SINGAPORE
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Lee Kuan Yew

Singapore’s first prime minister Lee Kuan Yew considered euthanasia in his final years, daughter reveals

PUBLISHED : Monday, 10 August, 2015, 1:01pm
UPDATED : Friday, 07 July, 2017, 8:03pm

Singapore’s first prime minister Lee Kuan Yew discussed the possibility of euthanasia with his doctors and family in his final years as he struggled with illness and mourned the death of his wife, his daughter revealed today.

In an opinion piece published by The Straits Times today on the 50th anniversary of the city state’s independence, Dr Lee Wei Ling said her father, who was prime minister from 1959 to 1990, found his last few years “sad and difficult”.

“He raised the topic of euthanasia with his doctors, and they told him that was illegal in Singapore,” she wrote in the newspaper.

“I also told him it was illegal for me to help him to do so elsewhere.”

Lee Kuan Yew, whose strict, authoritarian leadership helped turn Singapore into one of the world’s richest nations, died on March 23.

In the last five years of his life, he suffered from a range of health complaints including a chest infection, cardiac dysrhythmia and severe pneumonia.

Lee had previously alluded to his desire to die on his own terms in his book One Man’s View of the World, published in 2013, where he wrote he wanted his death to be quick and pain-free.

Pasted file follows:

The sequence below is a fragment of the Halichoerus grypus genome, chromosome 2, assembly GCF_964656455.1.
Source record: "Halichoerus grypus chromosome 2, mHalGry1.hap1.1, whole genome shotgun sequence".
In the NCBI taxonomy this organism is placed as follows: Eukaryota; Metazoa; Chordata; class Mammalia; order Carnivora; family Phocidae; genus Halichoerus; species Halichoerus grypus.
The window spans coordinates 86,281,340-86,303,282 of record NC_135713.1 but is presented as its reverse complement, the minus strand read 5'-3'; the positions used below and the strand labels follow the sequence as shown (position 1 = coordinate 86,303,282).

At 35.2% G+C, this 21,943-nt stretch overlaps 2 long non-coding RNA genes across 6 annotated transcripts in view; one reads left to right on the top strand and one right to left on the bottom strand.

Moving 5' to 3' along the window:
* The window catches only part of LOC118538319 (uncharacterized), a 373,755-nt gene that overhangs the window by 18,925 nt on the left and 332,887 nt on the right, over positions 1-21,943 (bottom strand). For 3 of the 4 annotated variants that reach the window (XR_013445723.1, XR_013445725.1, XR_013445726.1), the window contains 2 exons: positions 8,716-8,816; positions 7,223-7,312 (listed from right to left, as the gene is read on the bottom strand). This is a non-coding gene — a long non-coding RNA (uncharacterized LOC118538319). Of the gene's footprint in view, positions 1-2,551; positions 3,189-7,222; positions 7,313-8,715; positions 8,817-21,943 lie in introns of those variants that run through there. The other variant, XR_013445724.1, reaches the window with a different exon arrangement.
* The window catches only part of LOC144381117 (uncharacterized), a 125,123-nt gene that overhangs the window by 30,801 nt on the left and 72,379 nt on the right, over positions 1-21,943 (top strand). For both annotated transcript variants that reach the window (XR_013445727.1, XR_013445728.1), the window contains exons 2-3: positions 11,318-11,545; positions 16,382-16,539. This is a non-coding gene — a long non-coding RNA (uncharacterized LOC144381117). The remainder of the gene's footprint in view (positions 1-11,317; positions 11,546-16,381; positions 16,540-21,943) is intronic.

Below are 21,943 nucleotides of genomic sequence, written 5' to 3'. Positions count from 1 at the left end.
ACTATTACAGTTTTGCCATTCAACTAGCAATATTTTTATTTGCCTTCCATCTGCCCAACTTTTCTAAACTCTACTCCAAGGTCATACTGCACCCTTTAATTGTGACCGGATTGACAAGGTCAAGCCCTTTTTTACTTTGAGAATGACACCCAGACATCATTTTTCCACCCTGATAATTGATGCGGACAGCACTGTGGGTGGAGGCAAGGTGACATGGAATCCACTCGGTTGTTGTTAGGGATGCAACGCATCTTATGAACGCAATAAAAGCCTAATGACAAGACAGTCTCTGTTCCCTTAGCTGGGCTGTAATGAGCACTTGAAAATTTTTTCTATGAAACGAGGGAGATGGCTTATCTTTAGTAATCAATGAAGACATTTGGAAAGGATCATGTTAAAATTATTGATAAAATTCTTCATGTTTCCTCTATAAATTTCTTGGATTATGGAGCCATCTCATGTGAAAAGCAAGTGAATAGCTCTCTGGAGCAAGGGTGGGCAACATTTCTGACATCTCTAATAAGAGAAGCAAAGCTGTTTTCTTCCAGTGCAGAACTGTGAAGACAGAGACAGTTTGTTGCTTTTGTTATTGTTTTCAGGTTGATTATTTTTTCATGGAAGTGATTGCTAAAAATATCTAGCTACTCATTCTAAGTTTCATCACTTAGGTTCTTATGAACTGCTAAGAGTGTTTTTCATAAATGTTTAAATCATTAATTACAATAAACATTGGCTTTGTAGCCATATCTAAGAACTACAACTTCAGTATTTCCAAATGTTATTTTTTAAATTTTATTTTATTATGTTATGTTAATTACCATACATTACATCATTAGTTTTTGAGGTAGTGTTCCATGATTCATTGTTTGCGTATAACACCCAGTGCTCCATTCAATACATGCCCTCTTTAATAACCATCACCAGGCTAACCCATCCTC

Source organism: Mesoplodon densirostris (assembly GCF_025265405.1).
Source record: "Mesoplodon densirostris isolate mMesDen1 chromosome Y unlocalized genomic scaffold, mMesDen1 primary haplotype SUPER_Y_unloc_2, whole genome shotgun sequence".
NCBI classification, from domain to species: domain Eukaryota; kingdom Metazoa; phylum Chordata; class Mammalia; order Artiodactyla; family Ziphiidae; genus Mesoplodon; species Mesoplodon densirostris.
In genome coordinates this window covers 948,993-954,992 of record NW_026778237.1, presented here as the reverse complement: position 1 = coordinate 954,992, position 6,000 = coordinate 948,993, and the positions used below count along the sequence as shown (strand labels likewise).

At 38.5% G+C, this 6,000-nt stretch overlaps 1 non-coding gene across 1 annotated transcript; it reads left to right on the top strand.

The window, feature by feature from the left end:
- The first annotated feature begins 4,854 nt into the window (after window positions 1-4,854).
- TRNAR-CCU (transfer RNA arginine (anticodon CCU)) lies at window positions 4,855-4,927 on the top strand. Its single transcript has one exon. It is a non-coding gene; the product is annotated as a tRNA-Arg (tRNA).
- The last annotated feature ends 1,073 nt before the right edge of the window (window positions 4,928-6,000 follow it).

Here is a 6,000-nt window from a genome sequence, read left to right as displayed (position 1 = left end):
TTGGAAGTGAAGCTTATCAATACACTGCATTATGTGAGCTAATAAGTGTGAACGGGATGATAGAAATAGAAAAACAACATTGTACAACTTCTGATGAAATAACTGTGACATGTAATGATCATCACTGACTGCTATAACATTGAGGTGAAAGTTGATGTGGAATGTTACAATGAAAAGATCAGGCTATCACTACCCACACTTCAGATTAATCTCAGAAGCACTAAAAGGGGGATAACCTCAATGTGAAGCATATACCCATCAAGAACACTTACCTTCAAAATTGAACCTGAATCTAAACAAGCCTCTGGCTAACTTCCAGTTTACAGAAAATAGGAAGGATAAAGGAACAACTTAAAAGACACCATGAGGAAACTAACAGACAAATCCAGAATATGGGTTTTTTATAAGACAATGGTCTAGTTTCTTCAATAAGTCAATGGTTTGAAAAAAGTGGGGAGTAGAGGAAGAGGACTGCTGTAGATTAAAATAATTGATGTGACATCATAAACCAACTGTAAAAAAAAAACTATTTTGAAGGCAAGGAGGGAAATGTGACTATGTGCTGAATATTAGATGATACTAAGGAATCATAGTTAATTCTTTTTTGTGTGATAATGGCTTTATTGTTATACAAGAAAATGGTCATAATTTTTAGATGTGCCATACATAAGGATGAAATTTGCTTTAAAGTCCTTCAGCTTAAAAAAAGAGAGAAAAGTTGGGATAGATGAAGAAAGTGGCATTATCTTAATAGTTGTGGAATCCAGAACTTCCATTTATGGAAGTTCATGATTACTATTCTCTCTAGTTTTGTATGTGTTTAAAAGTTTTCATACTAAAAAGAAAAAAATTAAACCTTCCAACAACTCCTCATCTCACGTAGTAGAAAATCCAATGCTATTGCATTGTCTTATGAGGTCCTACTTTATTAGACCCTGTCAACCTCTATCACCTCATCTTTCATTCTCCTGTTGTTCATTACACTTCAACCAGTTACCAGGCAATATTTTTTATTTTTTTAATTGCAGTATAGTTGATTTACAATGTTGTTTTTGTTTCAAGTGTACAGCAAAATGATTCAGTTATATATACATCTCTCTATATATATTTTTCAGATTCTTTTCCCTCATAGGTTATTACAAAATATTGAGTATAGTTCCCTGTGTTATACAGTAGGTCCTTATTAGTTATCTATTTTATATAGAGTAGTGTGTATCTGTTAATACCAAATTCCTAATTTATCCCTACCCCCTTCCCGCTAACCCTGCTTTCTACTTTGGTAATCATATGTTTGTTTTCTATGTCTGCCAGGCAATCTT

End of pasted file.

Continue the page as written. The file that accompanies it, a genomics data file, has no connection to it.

“There is an end to everything and I want mine to come as quickly and painlessly as possible, not with me incapacitated, half in coma in bed and with a tube going into my nostrils and down to my stomach,” he wrote.

Flinders University's associate professor Michael Barr, who has studied and published on Singapore, said Lee had been left lost and distraught following the death of his wife, Kwa Geok Choo, in 2010, to whom he had been married for 60 years.

“When she died my first thought was you can’t be 60 years with someone like that and just carry on,” Barr said.

“They were really close … she kept the family together and she really funded his early political career. They go right back to Cambridge [university] days when they were secretly married.”

Barr said towards the end of his life, Lee had trouble with walking. “He’d lost steadiness on his feet, so he started wearing trainers all the time,” he said.

“He changed the gait of his walk so he was walking wider steps to give him balance.”